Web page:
What Is Meta?
Meta, the parent company of Facebook, Instagram, and WhatsApp, is a leading force in social media. Its platforms are used by billions of people around the world, making them a valuable tool for marketing in nearly all industries, including healthcare.
While Meta offers several services for businesses including business pages, groups, and other options to expand organic reach, this article will focus on the advertising side of Meta.
Meta’s advertising platforms offer a variety of features that make them well-suited for marketing, including:
- Targeted advertising: Meta’s advertising platform allows businesses to target their ads to specific demographics, interests, and behaviors. This ensures that businesses reach the right people with their marketing messages.
- Engaging content: Meta’s platforms are designed to be engaging, with features like video, images, and live streaming. This makes them a great way to connect with customers and build relationships.
- Data-driven insights: Meta provides businesses with data-driven insights that can help them track the performance of their marketing campaigns and optimize their strategies.
As a result of these factors, Meta’s platforms are a popular choice for marketing in a wide range of industries, including healthcare. Healthcare businesses can use Meta’s platforms to reach a large audience, or a more refined, targeted audience.
This type of advertising, outbound marketing, is often used in conjunction with search ads, a form of inbound marketing from Bing or Google, which we have gone over the compliance of in previous posts.
Meta does have specific guidelines around advertising in Healthcare. Most notably, companies promoting pharmaceuticals & addiction services must be verified through LegitScript in order to advertise on Meta’s platform.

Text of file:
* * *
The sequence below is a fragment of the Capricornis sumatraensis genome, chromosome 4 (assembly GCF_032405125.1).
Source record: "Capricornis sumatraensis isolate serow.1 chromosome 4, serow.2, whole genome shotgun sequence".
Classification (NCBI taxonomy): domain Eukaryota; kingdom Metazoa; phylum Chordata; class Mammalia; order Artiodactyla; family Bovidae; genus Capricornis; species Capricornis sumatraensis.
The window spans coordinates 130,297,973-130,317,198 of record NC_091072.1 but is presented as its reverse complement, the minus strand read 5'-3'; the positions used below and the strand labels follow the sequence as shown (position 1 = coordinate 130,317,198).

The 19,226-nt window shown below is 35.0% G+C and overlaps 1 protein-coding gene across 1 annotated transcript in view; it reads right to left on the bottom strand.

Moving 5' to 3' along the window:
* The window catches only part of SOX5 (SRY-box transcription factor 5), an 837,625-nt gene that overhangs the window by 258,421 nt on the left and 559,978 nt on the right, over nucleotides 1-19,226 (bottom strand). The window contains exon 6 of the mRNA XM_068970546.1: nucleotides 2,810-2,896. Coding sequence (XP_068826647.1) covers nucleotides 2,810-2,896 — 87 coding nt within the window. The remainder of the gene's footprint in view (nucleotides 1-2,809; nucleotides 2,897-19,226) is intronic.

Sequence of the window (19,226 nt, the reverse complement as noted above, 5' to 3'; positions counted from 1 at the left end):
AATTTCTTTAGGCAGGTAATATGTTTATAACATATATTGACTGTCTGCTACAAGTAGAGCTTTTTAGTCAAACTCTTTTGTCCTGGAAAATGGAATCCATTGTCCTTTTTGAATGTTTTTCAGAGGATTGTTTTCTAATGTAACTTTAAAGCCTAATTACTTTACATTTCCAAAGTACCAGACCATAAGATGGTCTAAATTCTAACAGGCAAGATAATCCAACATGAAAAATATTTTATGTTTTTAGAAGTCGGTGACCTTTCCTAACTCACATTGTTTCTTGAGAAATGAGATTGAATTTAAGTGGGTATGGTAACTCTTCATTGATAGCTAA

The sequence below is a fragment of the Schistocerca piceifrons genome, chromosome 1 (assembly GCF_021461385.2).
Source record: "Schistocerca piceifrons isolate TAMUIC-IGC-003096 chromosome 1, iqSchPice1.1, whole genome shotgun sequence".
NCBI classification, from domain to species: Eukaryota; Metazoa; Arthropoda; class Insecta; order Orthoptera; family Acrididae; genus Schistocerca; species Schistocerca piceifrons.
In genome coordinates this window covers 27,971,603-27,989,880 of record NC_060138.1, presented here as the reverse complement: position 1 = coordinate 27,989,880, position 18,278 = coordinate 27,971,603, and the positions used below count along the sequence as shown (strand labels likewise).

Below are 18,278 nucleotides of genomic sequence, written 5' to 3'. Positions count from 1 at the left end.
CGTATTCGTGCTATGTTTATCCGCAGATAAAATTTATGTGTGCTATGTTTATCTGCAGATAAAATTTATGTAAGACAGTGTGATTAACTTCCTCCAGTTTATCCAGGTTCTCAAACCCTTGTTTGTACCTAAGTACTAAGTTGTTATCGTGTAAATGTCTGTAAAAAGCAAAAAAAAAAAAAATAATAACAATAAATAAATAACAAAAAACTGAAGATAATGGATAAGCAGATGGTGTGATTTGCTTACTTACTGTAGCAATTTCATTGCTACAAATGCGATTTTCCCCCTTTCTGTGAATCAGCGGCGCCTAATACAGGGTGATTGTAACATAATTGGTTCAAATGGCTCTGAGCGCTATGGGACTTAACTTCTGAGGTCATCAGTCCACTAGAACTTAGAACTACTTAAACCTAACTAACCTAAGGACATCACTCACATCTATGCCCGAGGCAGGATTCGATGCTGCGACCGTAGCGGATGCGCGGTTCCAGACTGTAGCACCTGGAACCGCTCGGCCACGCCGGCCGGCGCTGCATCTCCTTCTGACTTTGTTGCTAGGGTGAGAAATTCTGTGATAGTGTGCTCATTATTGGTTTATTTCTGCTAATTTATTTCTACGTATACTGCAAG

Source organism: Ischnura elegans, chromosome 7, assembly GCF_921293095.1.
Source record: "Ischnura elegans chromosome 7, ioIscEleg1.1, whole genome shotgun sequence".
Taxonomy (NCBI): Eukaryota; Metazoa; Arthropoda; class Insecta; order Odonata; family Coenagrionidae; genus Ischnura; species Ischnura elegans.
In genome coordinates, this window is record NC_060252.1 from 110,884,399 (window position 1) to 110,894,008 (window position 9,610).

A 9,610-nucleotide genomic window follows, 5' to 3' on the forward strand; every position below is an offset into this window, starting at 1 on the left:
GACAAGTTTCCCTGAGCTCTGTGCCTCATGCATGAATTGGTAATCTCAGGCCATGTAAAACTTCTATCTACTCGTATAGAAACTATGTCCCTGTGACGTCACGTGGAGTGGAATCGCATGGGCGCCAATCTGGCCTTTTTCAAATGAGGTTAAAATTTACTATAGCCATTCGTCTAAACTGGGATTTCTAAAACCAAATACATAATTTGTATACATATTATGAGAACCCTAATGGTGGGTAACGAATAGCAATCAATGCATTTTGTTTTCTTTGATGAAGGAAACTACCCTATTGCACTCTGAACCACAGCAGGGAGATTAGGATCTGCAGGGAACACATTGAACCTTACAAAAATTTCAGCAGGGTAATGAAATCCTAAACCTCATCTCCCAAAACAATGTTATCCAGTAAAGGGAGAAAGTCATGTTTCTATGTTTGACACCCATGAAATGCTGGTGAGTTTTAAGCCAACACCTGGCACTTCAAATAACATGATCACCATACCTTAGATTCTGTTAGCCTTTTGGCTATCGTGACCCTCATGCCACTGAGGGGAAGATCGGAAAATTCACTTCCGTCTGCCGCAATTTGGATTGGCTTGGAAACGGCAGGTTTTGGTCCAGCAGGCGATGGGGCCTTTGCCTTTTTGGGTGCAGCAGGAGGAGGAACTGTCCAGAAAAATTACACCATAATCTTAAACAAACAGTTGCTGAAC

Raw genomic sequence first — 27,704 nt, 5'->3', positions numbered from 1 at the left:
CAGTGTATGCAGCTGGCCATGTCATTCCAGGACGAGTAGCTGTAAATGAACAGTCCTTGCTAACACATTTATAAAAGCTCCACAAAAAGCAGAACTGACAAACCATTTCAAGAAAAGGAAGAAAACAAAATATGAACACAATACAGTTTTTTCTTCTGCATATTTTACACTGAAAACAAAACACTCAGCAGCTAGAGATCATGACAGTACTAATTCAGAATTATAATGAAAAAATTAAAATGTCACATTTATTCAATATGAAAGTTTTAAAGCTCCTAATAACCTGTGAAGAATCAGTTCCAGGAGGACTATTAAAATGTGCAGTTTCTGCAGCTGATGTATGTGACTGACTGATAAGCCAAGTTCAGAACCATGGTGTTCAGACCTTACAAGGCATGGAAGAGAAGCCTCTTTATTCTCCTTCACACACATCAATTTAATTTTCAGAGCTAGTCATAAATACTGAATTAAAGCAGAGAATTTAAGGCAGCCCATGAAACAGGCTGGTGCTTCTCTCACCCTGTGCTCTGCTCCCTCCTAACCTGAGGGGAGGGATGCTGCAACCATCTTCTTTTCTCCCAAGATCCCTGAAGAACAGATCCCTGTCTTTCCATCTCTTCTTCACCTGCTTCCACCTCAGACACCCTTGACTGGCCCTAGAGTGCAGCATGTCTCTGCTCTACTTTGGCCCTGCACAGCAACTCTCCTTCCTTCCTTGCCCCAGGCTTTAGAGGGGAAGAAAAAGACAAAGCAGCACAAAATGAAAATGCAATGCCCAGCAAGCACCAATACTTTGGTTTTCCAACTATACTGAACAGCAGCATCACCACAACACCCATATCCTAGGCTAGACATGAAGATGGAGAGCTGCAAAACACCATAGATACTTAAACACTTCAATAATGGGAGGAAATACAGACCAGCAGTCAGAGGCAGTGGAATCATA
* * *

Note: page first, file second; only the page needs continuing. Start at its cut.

What Data Does Meta Collect?
Of all of the platforms you may be using, it’s possible that Meta is the one collecting the most information about your users. This is largely because users who see your ads are already registered users of Meta’s platforms, meaning that Meta has extensive profiles on each customer, even before they may view your ad.
- Information about users from their profiles: everything the user has added or posted, their activity on social media platforms, their friends, likes, groups, and browsing history on sites that have a Meta Pixel installed.
- Device information: This includes your device’s IP address, operating system, and browser type.
- Ad interactions: This includes whether you’ve clicked on an ad, how long you’ve viewed an ad, and whether you’ve taken any other action after seeing an ad.
- Location data: This includes your approximate location based on your IP address.
More data can be collected if you have a Meta Pixel installed on the site that your ads are driving to. This pixel links events and conversions on your website to specific ads, as well as specific user profiles. Some of that data can even be passed through the click-through URL, meaning that data is shared with your analytics platform, such as Google Analytics.
Is Meta Advertising HIPAA-Compliant?
After the updated guidance from the Department of Health and Human Services was released, there were two notable companies that faced scrutiny from the FTC, both of which were using Facebook marketing tactics. BetterHelp and GoodRx both settled for large sums after these allegations surfaced. The scariest part? They were using Facebook and Instagram ads in very common use cases. And while compliance isn’t really a black & white concept, from our perspective, Meta is a very risky platform that should be among the first platforms marketers evaluate.
Furthermore, there are also some tactics available in Meta Advertising that aren’t unique to that platform but are never HIPAA-compliant, such as remarketing and lookalike audiences. It is also important to consider other tools that have access to your Meta data, including optimization and data visualization software.
Some risks can be mitigated in Meta ads by taking advantage of options to enhance data privacy. These options include never using remarketing audiences and foregoing the Meta Pixel. This could disrupt how you’re currently evaluating marketing effectiveness, so if Meta is a platform you must keep to grow your business, there are ways to still leverage this channel with limited data sharing risks.
As with anything HIPAA-related, compliance tends to lie on a spectrum of your risk tolerance as well as the steps you take to mitigate as much risk as possible.
It’s important to connect with your legal team to determine how best to move forward. Listen to our HIPAA & FTC 101 podcast for more information about changes for healthcare companies.